Health care will cost this much in retirement — but probably even more
A 65-year-old couple retiring this year should expect to spend about $295,000 on health care costs alone in retirement — but quite frankly, that estimate is conservative.
The figure, calculated by Fidelity Investments as part of its annual Health Care Cost Estimate, includes Medicare Part A, Part B and Part D premiums and deductibles, but it does not include over-the-counter medications, vitamin supplements and glasses. Long-term care insurance is also not included, which on its own could be an additional thousands of dollars a month. (Fidelity also didn’t take COVID-19 or related costs into account when modeling its health care cost estimates.)
Long-term care insurance covers the expenses the elderly may face when they’re no longer able to conduct certain regular activities (such as bathing or feeding) or when they need to live in a nursing home or assisted living facility. The expense was not included in Fidelity’s calculation because of the sheer fluctuation in prices and variables necessary to determine the proper coverage plan, said Hope Manion, chief health and welfare actuary and senior vice president of Fidelity Workplace Consulting. “To try to predict what long-term care expenses you may need is tricky and depends on the individual,” she said.
Some people may want to enroll in long-term care insurance, especially if they have a family history of dementia or other debilitating illnesses. The cost for coverage rises the closer someone is to retirement age, which is why Manion said people in their 40s and early 50s may want to look into plans now. The average cost of living in a semiprivate room in a nursing home in the U.S. was $6,844 a month in 2016, or $7,698 a month for a private room, according to the U.S. Department of Health and Human Services. A one-bedroom unit in an assisted living facility was $3,628 a month. The cost for a health aide was $20.50 an hour.
Even without long-term care expenses, however, health-care costs are constantly increasing — and future retirees will need to take that rise into account when saving and planning for their futures. The 2020 estimate of $295,000 is a 3.5% increase from last year alone, and an 18% increase from 2010. A single woman retiring at 65 in 2020 can expect to pay around $155,000 for health care during her retirement while a man at the same age may pay $140,000. This is separate from the money they’ll need to pay for housing, groceries, any travel or leisure or potential inheritances they leave their loved ones (if they can or decide to do so).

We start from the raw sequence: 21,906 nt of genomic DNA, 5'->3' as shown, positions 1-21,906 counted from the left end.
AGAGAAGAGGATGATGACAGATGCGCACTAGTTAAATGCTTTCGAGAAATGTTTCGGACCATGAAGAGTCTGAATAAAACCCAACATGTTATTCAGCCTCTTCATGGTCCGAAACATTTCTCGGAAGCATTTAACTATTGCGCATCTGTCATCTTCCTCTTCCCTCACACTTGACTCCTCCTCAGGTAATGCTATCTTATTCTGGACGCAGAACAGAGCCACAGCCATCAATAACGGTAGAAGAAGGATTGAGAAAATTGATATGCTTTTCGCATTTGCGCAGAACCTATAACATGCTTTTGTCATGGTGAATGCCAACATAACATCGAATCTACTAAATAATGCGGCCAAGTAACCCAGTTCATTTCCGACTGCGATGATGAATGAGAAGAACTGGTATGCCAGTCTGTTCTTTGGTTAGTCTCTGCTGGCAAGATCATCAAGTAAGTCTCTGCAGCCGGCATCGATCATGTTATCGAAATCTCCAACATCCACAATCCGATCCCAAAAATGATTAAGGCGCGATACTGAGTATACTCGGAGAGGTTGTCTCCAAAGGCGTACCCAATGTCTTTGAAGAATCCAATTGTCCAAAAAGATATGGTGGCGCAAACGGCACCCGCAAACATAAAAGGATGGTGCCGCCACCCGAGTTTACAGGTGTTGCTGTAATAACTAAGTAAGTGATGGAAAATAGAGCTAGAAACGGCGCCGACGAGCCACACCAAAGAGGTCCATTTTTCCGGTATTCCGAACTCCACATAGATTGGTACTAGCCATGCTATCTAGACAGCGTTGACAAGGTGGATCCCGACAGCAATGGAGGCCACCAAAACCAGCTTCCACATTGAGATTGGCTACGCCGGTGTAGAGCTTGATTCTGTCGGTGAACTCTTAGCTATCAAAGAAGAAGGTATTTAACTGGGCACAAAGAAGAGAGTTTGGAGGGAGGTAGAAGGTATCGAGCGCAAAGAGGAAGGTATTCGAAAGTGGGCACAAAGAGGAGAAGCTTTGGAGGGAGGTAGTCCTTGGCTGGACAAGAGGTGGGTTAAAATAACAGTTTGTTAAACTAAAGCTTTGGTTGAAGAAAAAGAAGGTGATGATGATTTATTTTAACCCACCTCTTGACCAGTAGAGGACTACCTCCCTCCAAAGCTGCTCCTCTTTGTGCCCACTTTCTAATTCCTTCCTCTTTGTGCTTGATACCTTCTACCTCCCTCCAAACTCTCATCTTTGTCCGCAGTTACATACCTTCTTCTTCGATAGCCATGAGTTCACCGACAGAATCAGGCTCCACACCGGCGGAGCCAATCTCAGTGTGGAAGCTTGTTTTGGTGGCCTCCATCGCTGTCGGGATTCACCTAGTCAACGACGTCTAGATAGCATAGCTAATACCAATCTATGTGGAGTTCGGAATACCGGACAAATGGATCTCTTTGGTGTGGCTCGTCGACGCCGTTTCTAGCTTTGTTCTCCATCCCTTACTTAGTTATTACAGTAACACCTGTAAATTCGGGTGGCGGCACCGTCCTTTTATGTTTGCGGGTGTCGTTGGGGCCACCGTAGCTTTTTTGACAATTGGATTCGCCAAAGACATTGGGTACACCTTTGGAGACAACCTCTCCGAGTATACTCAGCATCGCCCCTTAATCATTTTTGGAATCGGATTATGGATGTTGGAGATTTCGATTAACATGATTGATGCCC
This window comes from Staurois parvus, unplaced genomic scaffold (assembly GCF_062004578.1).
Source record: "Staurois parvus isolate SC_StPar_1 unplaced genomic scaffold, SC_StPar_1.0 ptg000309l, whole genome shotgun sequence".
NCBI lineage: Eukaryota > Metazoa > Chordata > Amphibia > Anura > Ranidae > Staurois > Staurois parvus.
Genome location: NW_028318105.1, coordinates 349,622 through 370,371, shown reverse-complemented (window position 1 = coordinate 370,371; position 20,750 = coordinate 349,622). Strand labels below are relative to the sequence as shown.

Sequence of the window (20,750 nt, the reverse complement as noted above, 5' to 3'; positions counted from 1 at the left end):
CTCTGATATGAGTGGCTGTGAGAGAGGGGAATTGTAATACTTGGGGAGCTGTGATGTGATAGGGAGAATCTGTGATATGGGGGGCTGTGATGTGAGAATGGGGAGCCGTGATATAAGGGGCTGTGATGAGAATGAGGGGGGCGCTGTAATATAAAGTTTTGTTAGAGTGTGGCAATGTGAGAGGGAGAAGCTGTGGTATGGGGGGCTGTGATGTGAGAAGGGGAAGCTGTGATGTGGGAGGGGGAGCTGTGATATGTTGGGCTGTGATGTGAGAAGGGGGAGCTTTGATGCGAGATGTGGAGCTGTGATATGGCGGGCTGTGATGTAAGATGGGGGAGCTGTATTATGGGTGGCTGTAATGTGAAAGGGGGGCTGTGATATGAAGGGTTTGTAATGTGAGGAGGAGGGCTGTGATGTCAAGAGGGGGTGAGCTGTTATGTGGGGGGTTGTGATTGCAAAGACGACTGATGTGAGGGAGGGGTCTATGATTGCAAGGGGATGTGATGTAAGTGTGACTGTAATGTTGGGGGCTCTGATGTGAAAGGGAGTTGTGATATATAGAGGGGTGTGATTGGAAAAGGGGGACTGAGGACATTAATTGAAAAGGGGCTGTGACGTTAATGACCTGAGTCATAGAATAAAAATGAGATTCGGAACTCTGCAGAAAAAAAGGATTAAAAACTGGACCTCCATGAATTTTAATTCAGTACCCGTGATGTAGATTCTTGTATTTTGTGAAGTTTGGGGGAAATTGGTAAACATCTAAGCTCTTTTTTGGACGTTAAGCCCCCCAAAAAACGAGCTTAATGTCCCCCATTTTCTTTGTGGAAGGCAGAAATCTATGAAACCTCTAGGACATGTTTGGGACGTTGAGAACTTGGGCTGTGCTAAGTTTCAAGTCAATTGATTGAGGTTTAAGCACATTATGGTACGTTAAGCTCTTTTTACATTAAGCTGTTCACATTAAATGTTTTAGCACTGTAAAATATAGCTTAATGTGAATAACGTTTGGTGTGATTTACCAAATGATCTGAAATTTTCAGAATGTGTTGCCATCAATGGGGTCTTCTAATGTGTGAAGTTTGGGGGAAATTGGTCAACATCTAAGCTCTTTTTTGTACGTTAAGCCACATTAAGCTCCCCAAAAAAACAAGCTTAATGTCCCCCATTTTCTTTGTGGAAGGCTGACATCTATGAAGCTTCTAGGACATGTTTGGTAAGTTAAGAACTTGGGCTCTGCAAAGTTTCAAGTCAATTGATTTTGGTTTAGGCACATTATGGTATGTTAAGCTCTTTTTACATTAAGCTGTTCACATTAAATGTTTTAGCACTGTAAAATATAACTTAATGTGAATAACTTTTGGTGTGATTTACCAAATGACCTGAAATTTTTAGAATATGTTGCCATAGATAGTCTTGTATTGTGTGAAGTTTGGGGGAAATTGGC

“If you’re thinking about your portfolio and saving strategy, you want to make sure you can take $300,000 of that — depending on who you are and if you’re single, half that — and then look at whether or not you can live on what you saved aside from that,” Manion said.
Along with savings strategies, Americans fortunate to have health benefits through an employer should review their offerings during open enrollment later this year. A fourth of companies said they changed employee health benefits during the COVID-19 pandemic, but 79% of employees said they don’t intend to spend any extra time sorting through their options.
“It’s a great time for employees to be digging in,” Manion said. During open enrollment, employees can see if they have a Health Savings Account available to them, which offers triple-tax benefits but can be unaffordable to some participants because of its high deductibles. They should also review deductibles, out-of-pocket maximums and what might be the impact of a major life event that occurred in 2020, such as a new baby or marriage.
There may also be benefits employees did not know existed or did not have much use for before, such as telemedicine, meditation services and wellness programs. With such a stressful and volatile year, some people and their workplaces are becoming more open to talking about mental health.